Most interesting to me in terms of musical arrangement is the lack of drums in Innocence, and their appearance on certain tracks in Experience. To me, this is a crucial detail, as drums mark regular time and evoke the metronome, an anathemized symbol in the modernist aesthetic—“compose in the sequence of the musical phrase, not in the sequence of the metronome,” said Pound—for its association with mechanized poetic forms. The introduction of drums in “The Garden of Love” and culminating in “The Grey Monk,” (though this work is not part of Blake’s Songs of Experience) with drum legend Elvin Jones playing on the latter, to me connotes a conscious aesthetic choice to chart a course toward the Romantic aesthetic of poetry, as innocence becomes background to experience. To counterbalance the Romantic ideology, we have Ginsberg’s warbling, whimsical, out-of-key vocals continuing to evoke Innocence, now impinging upon Experience, through their association with childlike revelry. Herein do we get an aural, non-Hegelian dialectic taking shape.
Finally and most importantly, I would note the increased degree of production and polish we can perceive when we arrive at the final song in Ginsberg’s Songs of Experience, “The Grey Monk.” The fact that this track is appended to the album is an interesting aesthetic decision itself, as “The Grey Monk” is not part of Blake’s Songs of Experience. Ginsberg’s decision to include it as a conclusion seems to signify where he thinks the Songs‘ logical end-point lies should innocence be depleted: violence and renewed tyranny. Only an “intellectual thing” like a tear, which also has religious connotations of contrition, forgiveness, and thus return to innocence, can restore balance.The music that started out sounding like a ragtag group of folk musicians in the introduction to Innocence now takes on a much more professional and produced feel, even moving toward including professional musicians like Elvin Jones on the track. This move toward a manicured production is directly in parallel with the Romantic aesthetic of attempting to reach a kind of purity through form. At the same time as the we reach the (overwrought?) zenith of this formal trend, we reach the nadir of the darkening of the content. So the Romantic aesthetic seems to chart a linear course with the growing hegemony of Experience. At the same time, Ginsberg’s out-of-key vocals conjure the modernist aesthetic—the kind of beauty-in-the-broken aesthetic captured so well by William Carlos Williams, a primary inspiration of Ginsberg’s. So here we have the Blakean concept of Innocence merging with the modernist aesthetic of Ginsberg’s time, present and acting as a counterbalance to the Romantic Experience that has come to the fore.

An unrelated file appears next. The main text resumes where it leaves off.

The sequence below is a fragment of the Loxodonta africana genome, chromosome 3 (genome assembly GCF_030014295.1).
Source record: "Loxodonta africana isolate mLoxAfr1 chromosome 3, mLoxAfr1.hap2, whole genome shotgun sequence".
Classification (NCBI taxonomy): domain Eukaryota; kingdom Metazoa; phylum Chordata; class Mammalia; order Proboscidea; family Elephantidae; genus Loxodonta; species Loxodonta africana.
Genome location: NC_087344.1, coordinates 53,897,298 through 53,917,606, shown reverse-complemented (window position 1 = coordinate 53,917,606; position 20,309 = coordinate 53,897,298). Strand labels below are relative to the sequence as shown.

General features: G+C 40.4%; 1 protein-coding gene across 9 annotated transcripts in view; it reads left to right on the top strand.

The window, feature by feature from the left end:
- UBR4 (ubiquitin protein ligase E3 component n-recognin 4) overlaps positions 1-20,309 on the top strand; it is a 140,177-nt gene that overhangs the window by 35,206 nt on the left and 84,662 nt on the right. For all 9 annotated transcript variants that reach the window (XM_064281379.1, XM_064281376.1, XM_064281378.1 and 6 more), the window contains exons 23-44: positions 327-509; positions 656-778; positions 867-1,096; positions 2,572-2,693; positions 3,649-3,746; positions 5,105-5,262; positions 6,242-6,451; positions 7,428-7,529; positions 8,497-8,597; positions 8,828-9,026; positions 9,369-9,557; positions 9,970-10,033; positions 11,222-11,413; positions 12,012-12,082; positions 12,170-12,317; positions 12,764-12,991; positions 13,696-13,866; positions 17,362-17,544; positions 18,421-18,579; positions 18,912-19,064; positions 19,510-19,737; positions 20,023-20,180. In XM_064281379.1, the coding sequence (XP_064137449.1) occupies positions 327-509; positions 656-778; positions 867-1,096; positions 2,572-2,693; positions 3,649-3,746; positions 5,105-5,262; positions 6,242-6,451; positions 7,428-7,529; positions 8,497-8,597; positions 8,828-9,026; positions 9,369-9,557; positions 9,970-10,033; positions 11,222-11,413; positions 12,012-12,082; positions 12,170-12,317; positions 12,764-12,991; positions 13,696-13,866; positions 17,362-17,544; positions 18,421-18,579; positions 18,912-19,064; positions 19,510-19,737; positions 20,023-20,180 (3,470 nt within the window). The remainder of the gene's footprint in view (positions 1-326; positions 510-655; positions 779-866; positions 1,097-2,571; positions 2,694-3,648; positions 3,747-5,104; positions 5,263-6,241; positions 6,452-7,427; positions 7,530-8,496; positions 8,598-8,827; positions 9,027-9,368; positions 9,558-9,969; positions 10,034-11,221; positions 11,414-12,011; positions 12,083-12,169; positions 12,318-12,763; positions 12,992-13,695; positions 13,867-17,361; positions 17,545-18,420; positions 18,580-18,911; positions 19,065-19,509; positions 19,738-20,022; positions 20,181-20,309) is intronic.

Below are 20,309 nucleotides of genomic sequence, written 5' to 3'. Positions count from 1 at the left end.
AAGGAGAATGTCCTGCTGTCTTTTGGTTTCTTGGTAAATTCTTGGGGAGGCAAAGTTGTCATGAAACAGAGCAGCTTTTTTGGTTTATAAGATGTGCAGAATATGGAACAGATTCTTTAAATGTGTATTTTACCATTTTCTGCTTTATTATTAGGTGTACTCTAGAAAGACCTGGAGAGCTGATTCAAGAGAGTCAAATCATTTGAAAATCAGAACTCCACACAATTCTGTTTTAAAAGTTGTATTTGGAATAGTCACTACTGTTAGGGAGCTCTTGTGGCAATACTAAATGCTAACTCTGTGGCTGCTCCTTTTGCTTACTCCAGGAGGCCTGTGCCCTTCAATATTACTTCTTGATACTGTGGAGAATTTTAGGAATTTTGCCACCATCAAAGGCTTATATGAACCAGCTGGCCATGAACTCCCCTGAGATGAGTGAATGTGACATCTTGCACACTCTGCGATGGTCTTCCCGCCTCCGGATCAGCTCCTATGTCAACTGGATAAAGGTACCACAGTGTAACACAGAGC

And so I propose that, not only do we get a dialectical balance between innocence and experience in Ginsberg’s rendition of Blake, but so too an interplay between Romanticism and Modernism. And all of this is made present by the aural facets and production choices made in the creation of the album. In this way, Ginsberg helps us to perceive both the complexity of Blake’s work and Blake’s position as a proto-modernist.